عنوان مقاله [English]
Introduction: In late 2021, Western intelligence services began issuing warnings about Moscow's readiness to invade Ukraine, although Russian elites, including Putin, denied the claim. But to the dismay of observers and the concern of Western nations, he ordered an invasion in February 2022. At first, this action was supposed to be a short and decisive operation with the aim of overthrowing the Zelenskyi government. But the field calculations were wrong and Moscow admitted that every war has its own path and does not necessarily follow the pre-planned path and the plan of the military commanders. The 2022 Russian war on Ukraine sparked different and even contradictory analyses. Some believe that because of NATO's eastward expansion and Ukraine's desire to join this security alliance, the Kremlin is opposed to any option except war. Other scholars believe that Putin attacked Ukraine because of Moscow's strong desire to be recognized and respected as a "great power" or because of elements of Russia's strategic culture. Other studies have focused on Putin's personal characteristics and ambitions as the main source of the attack. This article examines the role of Putin's perceptions and miscalculations in relation to the issue of war.
Research Question: The key question of the study is: How have Putin’s misperceptions affected his policy towards Kyiv? There are also a few minor questions, such as: How Putin understands the international position of Russia and its relations with other countries, and how he perceives the intentions of other great powers.
Research Hypothesis: This study hypothesizes that Putin's misperceptions of Russia's military might, Ukraine's will and power to resist, his misperception of Ukraine's intentions and his misunderstanding of the reactions of third parties critically contributed to and precipitated his decision to go to war.
Methodology (and theoretical framework if there are): To determine the main variables of the research, a conceptual framework, based on the findings of some key scholars of the psychology of International Politics, namely Jack Levy and Martin White, has been adopted. According to the conceptual framework, 3 main categories of misperceptions play an important role in leading countries to war: 1) Misperception of oneself and enemy’s military capabilities; 2) Misperception on the enemy’s intentions and the degree of its animosity, and 3) Misperception on the intentions and reactions of the third parties. The second tier of the conceptual framework includes two key elements of Russian strategic culture, “fear” and “arrogance” which according to Martin White, are the main elements of a war. All of these factors could pave the way for a costly and all-out war. To investigate the role of these factors in the 2022 war in Ukraine, the research method of qualitative content analysis has been used. Directed qualitative content analysis, unlike conventional inductive approaches, is a comparative research approach. In this method, the researcher uses the existing theory and literature to determine the key concepts and variables. Based on those concepts and variables, the researcher begins to collect, code, decode and analyze the data. In the current study, according to the variables of the conceptual framework, the author has directly and indirectly pointed out Putin's views in this field in order to extract his possible misconceptions about Ukraine crisis. In collecting information related to Putin's words, the writer has referred to the interviews and documents published by the Russian Foreign Ministry. To strengthen the reliability of the research, the findings of the existing literature have also been examined. The collected data has been coded, decoded and analyzed in the conceptual framework.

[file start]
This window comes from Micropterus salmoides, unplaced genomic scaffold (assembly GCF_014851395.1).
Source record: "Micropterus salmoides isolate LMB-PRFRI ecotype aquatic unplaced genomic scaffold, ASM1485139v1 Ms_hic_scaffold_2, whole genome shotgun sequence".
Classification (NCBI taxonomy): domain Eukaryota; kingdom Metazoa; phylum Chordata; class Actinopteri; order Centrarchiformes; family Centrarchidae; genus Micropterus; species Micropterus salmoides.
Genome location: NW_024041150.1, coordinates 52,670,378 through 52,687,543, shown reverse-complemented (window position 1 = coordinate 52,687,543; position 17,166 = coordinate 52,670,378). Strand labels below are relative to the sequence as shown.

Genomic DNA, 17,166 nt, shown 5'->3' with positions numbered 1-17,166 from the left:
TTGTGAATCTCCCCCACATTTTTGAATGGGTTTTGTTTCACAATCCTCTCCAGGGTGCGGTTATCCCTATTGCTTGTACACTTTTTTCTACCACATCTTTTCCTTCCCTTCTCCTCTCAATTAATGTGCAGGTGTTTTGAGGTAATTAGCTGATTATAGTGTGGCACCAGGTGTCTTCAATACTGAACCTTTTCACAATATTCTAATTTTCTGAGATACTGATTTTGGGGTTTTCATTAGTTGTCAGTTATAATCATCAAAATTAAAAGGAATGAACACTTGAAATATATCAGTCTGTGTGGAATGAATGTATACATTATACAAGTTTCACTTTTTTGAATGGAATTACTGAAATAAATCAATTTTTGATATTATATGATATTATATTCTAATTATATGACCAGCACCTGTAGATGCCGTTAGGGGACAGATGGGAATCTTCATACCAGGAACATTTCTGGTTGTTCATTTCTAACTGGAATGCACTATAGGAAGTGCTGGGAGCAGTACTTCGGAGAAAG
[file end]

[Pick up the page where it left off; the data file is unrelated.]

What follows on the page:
Results and Discussion: Cognitive and psychological factors have played a significant role in creating the ground for the war in Ukraine. There is some evidence that highlights the role of the misperceived Russian elites, mainly Putin, in the war against Kyiv. These misconceptions are: 1) Misunderstanding of Ukraine's own and military capabilities, a) overestimating Moscow’s military capabilities and b) underestimating Ukraine's military capabilities 2) Misperception on the intentions of Kyiv; including a) Overestimating the animosity and evil intentions of Ukraine, and b) Underestimating the enemy’s will and courage to resist and 3) Misunderstanding of EU and US response to ongoing events, mainly underestimating their harsh and long-term response. These misconceptions, combined with two key elements of Russian strategic culture, fear and arrogance, led Russia to escalate the crisis into an all-out war. These findings contribute to the literature by articulating a meaningful conceptual framework. Combining cognitive factors with elements of Russian strategic culture can be useful for explaining some fascinating and illusory issues of Russian foreign policy.
Conclusion: Russia invaded Ukraine for a variety of reasons. Geopolitical, geo-economics, geo-strategic and even geo-cultural factors played a role in pushing Moscow on the path to war. These factors had taken roots for a long time and didn’t appear suddenly. The findings of this paper help to explain why Putin chose the war path despite previous restraints. Elements of Russia's strategic culture highlighted Moscow's perceived threats and called for an immediate response. In the process of orchestrating a credible and decisive response to threats, elements of this misperception helped significantly to convince Putin that the time had come for a military strike. The role of these misconceptions in the form, tactics, and objectives of the initial mobilization of Russian forces is quite clear. In short, Putin and other military elites’ misperceptions, along with fear and arrogance, paved the way for his war in Ukraine.